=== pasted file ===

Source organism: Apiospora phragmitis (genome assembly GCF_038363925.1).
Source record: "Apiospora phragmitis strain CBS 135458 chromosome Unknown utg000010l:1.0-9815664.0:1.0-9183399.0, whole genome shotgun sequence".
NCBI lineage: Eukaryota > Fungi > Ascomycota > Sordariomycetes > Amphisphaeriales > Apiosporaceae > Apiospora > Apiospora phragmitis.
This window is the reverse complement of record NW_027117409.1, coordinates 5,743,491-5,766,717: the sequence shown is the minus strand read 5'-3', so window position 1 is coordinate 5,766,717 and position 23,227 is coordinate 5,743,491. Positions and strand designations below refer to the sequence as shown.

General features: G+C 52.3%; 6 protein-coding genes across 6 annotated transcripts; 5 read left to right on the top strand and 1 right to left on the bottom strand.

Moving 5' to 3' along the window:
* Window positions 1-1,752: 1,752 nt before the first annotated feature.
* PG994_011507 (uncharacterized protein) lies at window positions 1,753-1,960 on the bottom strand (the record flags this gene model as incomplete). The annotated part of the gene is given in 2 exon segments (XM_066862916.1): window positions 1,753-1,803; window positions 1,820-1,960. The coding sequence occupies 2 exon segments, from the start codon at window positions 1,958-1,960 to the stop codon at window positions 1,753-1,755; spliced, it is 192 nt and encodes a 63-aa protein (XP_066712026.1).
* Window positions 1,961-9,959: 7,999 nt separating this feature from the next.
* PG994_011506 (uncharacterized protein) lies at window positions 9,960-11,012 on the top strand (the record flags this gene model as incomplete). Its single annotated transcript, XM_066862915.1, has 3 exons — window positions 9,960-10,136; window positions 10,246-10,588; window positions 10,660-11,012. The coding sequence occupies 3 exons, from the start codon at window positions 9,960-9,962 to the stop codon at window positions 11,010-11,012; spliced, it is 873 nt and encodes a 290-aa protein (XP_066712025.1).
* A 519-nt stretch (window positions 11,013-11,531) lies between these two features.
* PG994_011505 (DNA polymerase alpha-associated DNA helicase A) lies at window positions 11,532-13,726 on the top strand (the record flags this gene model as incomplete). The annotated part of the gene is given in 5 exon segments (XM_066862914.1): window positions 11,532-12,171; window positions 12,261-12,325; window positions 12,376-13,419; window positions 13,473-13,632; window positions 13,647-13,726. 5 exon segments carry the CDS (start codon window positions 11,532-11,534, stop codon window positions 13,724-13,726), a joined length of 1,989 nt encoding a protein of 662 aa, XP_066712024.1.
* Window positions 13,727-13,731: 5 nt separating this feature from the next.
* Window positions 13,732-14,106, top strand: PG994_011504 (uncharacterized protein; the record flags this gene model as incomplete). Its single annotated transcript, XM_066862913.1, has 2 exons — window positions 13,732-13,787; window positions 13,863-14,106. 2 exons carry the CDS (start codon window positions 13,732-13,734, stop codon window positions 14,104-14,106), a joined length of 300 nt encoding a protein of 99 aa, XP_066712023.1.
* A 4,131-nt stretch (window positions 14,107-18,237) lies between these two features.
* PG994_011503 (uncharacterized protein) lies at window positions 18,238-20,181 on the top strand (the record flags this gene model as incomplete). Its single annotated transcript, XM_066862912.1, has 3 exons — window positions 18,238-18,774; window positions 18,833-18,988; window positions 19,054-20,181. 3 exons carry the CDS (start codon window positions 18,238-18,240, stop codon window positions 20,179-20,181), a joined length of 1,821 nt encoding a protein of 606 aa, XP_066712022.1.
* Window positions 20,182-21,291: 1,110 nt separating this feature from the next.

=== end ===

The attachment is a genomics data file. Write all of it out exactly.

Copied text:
Source organism: Apiospora phragmitis (genome assembly GCF_038363925.1).
Source record: "Apiospora phragmitis strain CBS 135458 chromosome Unknown utg000010l:1.0-9815664.0:1.0-9183399.0, whole genome shotgun sequence".
NCBI lineage: Eukaryota > Fungi > Ascomycota > Sordariomycetes > Amphisphaeriales > Apiosporaceae > Apiospora > Apiospora phragmitis.
This window is the reverse complement of record NW_027117409.1, coordinates 5,743,491-5,766,717: the sequence shown is the minus strand read 5'-3', so window position 1 is coordinate 5,766,717 and position 23,227 is coordinate 5,743,491. Positions and strand designations below refer to the sequence as shown.

General features: G+C 52.3%; 6 protein-coding genes across 6 annotated transcripts; 5 read left to right on the top strand and 1 right to left on the bottom strand.

Moving 5' to 3' along the window:
* Window positions 1-1,752: 1,752 nt before the first annotated feature.
* PG994_011507 (uncharacterized protein) lies at window positions 1,753-1,960 on the bottom strand (the record flags this gene model as incomplete). The annotated part of the gene is given in 2 exon segments (XM_066862916.1): window positions 1,753-1,803; window positions 1,820-1,960. The coding sequence occupies 2 exon segments, from the start codon at window positions 1,958-1,960 to the stop codon at window positions 1,753-1,755; spliced, it is 192 nt and encodes a 63-aa protein (XP_066712026.1).
* Window positions 1,961-9,959: 7,999 nt separating this feature from the next.
* PG994_011506 (uncharacterized protein) lies at window positions 9,960-11,012 on the top strand (the record flags this gene model as incomplete). Its single annotated transcript, XM_066862915.1, has 3 exons — window positions 9,960-10,136; window positions 10,246-10,588; window positions 10,660-11,012. The coding sequence occupies 3 exons, from the start codon at window positions 9,960-9,962 to the stop codon at window positions 11,010-11,012; spliced, it is 873 nt and encodes a 290-aa protein (XP_066712025.1).
* A 519-nt stretch (window positions 11,013-11,531) lies between these two features.
* PG994_011505 (DNA polymerase alpha-associated DNA helicase A) lies at window positions 11,532-13,726 on the top strand (the record flags this gene model as incomplete). The annotated part of the gene is given in 5 exon segments (XM_066862914.1): window positions 11,532-12,171; window positions 12,261-12,325; window positions 12,376-13,419; window positions 13,473-13,632; window positions 13,647-13,726. 5 exon segments carry the CDS (start codon window positions 11,532-11,534, stop codon window positions 13,724-13,726), a joined length of 1,989 nt encoding a protein of 662 aa, XP_066712024.1.
* Window positions 13,727-13,731: 5 nt separating this feature from the next.
* Window positions 13,732-14,106, top strand: PG994_011504 (uncharacterized protein; the record flags this gene model as incomplete). Its single annotated transcript, XM_066862913.1, has 2 exons — window positions 13,732-13,787; window positions 13,863-14,106. 2 exons carry the CDS (start codon window positions 13,732-13,734, stop codon window positions 14,104-14,106), a joined length of 300 nt encoding a protein of 99 aa, XP_066712023.1.
* A 4,131-nt stretch (window positions 14,107-18,237) lies between these two features.
* PG994_011503 (uncharacterized protein) lies at window positions 18,238-20,181 on the top strand (the record flags this gene model as incomplete). Its single annotated transcript, XM_066862912.1, has 3 exons — window positions 18,238-18,774; window positions 18,833-18,988; window positions 19,054-20,181. 3 exons carry the CDS (start codon window positions 18,238-18,240, stop codon window positions 20,179-20,181), a joined length of 1,821 nt encoding a protein of 606 aa, XP_066712022.1.
* Window positions 20,182-21,291: 1,110 nt separating this feature from the next.